The Wise Heart - A guide to the universal teachings of Buddhist psychology
How much do I want to read more? 8/10
I didn't actually start reading the book. But I'm interested to read on. It seems like this book embrace the whole teaching and essence of the Buddha, plus the author has a psychology background.
Buddhist teachings are not a religion, they are a science of mind.
—- THE DALAI LAMA
I was full of ideas and hopes that Buddhist teachings would help me, maybe even lead me to become enlightened.
I took monk’s vows. Over the next three years I was introduced to the practices of mindfulness, generosity, loving-kindness, and integrity, which are at the heart of Buddhist training. That was the beginning of a lifetime journey with Buddhist teachings.
This written tradition is a great storehouse of wisdom, a profound exploration of the human mind, but it is not easily accessible to Westerners.
I have become part of a generation of Buddhist elders that includes Pema Chödrön, Sharon Salzberg, Joseph Goldstein, Thich Nhat Hanh, and others who have helped to introduce Buddhist teachings widely in the West.
I returned from Asia and encountered problems that had not come up in the monastery. I had difficulties with my girlfriend, with my family, with money and livelihood, with making my way as a young man in the world. I discovered that I could not use silent meditation alone to transform my problems.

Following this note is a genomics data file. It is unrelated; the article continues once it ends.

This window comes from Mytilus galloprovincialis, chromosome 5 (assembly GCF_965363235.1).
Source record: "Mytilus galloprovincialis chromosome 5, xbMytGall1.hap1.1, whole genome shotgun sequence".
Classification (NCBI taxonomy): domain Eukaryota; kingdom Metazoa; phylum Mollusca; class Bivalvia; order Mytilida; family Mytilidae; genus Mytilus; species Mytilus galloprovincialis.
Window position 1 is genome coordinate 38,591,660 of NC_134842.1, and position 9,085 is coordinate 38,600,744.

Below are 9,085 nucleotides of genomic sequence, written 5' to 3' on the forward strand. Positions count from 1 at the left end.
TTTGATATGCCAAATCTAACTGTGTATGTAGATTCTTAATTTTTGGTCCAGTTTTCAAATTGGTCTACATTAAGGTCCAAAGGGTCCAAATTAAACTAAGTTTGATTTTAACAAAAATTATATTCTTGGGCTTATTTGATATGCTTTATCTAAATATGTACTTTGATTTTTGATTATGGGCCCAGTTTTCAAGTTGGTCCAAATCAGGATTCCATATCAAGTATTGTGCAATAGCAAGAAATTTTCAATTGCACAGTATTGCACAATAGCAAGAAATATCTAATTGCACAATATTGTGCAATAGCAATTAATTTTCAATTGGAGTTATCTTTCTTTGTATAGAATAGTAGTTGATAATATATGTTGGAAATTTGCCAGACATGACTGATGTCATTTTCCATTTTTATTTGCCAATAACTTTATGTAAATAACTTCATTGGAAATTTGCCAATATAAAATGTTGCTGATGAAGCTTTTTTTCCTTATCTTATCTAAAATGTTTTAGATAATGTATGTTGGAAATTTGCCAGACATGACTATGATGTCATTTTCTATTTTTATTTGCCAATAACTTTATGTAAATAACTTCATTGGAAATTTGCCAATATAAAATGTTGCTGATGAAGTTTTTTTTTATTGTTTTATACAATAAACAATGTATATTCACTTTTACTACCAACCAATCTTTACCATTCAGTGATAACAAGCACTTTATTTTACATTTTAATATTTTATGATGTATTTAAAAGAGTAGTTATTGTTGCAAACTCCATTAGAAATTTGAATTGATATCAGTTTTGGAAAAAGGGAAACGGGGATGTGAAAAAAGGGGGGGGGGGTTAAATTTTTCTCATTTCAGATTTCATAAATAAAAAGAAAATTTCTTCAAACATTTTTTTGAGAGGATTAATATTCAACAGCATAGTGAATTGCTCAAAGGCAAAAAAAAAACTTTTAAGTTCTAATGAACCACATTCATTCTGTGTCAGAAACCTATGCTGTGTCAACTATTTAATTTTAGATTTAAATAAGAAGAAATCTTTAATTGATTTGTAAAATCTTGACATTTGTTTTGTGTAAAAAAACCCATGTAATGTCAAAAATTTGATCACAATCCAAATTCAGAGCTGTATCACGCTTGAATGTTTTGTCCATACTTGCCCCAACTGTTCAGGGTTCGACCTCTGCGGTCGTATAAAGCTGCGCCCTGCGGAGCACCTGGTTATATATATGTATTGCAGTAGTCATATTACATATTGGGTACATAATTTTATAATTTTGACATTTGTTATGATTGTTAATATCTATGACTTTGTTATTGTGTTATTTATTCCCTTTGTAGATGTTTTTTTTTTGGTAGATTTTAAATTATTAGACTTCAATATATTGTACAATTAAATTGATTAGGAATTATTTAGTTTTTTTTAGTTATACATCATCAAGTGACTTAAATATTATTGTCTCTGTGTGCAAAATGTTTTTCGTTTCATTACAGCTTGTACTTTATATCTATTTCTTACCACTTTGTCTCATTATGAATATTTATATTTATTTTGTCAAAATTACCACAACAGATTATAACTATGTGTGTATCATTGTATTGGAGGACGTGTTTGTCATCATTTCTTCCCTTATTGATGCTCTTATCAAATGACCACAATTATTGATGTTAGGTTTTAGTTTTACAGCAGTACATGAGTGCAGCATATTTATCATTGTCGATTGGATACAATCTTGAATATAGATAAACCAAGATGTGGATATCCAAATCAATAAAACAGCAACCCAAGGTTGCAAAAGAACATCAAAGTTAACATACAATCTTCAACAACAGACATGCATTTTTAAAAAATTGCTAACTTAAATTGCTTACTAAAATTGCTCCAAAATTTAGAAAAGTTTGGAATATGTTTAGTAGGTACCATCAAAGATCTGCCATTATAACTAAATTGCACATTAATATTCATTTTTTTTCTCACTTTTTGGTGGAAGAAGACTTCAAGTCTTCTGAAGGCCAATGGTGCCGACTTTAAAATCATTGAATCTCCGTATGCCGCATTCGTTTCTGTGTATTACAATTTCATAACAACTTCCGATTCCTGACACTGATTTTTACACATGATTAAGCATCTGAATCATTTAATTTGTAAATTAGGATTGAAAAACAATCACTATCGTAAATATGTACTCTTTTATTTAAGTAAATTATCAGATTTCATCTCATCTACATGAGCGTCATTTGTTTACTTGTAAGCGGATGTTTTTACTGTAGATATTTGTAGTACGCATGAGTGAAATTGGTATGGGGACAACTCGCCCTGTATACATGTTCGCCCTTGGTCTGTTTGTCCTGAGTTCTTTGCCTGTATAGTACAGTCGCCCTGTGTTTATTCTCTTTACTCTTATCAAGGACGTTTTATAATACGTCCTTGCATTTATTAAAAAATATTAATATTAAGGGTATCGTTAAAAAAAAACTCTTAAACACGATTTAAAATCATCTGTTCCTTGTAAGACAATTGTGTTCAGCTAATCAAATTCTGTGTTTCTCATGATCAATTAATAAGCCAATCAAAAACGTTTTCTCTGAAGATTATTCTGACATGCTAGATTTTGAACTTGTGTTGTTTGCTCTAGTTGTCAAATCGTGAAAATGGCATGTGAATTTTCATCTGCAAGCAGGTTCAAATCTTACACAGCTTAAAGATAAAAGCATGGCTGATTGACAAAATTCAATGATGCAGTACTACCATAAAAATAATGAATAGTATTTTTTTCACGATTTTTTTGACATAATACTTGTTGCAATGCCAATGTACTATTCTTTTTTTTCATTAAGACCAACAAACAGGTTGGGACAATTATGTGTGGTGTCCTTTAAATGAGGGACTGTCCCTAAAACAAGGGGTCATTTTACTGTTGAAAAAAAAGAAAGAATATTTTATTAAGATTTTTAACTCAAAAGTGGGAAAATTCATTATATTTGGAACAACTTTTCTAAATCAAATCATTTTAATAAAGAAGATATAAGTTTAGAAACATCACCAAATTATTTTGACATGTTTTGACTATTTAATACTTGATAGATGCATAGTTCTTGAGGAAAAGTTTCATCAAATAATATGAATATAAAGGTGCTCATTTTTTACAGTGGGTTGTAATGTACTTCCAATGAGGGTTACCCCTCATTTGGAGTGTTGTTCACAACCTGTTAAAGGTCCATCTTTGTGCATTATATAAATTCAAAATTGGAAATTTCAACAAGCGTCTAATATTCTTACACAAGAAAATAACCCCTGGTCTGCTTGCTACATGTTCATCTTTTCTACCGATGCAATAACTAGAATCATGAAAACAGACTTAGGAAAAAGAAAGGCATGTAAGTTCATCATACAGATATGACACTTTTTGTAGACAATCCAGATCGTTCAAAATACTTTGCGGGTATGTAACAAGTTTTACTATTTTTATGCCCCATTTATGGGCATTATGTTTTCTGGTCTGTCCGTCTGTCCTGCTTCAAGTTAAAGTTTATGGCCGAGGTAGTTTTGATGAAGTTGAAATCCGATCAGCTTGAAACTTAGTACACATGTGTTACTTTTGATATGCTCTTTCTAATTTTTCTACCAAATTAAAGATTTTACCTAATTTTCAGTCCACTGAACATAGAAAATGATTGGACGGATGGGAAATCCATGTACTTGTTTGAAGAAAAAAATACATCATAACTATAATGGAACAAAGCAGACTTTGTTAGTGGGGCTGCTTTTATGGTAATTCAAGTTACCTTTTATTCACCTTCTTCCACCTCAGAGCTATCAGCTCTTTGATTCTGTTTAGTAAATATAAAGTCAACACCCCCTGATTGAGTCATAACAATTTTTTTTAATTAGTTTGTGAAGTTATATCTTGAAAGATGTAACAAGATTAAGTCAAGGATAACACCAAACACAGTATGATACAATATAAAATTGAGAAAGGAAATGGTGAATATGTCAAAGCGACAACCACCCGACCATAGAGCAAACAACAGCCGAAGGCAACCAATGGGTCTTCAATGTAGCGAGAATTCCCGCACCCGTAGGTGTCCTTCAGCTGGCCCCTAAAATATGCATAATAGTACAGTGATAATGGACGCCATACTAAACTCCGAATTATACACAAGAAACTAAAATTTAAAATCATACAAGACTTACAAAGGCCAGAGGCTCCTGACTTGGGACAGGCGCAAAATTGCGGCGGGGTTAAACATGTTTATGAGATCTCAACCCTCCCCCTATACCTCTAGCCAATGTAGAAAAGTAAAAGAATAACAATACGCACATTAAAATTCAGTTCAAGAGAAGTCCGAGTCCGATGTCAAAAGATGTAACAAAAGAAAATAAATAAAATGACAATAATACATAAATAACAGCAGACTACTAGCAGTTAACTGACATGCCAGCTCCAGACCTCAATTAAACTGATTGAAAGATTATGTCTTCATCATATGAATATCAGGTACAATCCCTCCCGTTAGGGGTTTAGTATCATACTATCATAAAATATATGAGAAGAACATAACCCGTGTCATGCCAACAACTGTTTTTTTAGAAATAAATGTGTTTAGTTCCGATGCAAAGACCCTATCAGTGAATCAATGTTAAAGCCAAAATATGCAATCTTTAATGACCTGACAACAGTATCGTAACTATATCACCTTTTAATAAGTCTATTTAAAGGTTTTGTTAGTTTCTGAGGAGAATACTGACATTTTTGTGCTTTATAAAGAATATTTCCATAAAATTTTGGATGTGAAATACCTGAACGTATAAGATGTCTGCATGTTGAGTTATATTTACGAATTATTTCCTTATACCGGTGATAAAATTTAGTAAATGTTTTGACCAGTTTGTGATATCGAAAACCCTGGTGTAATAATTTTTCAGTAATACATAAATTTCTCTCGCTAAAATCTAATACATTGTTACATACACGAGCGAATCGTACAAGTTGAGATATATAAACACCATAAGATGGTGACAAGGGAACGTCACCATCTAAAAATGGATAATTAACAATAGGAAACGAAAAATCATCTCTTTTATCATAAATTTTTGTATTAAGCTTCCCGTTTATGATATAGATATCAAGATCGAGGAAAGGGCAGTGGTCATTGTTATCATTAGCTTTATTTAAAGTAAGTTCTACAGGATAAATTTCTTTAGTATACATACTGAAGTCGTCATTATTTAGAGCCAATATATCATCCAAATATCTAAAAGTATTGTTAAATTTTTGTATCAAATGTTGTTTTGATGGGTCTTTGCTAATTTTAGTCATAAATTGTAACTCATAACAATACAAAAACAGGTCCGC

I entered graduate school in psychology and sought out practice and training in a variety of therapeutic approaches: Reichian, analytic, Gestalt, psychodrama, Jungian.
meditation is quite natural. Simply directing your attention in a careful, considered way is the beginning.
- Part I explains the Buddhist vision of mental health and consciousness.
- Part II details healing and awakening through the practices of mindfulness
- Part III is devoted to the transformation of unhealthy emotions.
- Part IV outlines a broad range of Buddhist psychological tools, from the power of concentration and visualization to sophisticated cognitive trainings and transformative social practices.
- Part V explores the highest possibilities of development, extreme mental well-being, and liberation.
begin with the practices that you feel will best serve your heart. If you give yourself to them for a period of time, you will find that they transform your perspective and your way of being in the world.
It is an urgent task for the psychology of our time to understand and foster the highest possibilities of human development. The suffering and happiness in our world, both individual and collective, depend on our consciousness.
I - Who are you really?
1- NOBILITY - OUR ORIGINAL GOODNESS
O Nobly Born, O you of glorious origins, remember your radiant true nature, the essence of mind. Trust it. Return to it. It is home.
—- Tibetan Book of the Dead
Then it was as if I suddenly saw the secret beauty of their hearts, the depths of their hearts where neither sin nor desire nor self-knowledge can reach, the core of their reality, the person that each one is in the eyes of the Divine. If only they could all see themselves as they really are. If only we could see each other that way all the time. There would be no more war, no more hatred, no more cruelty, no more greed…. I suppose the big problem would be that we would fall down and worship each other.
—- Thomas Merton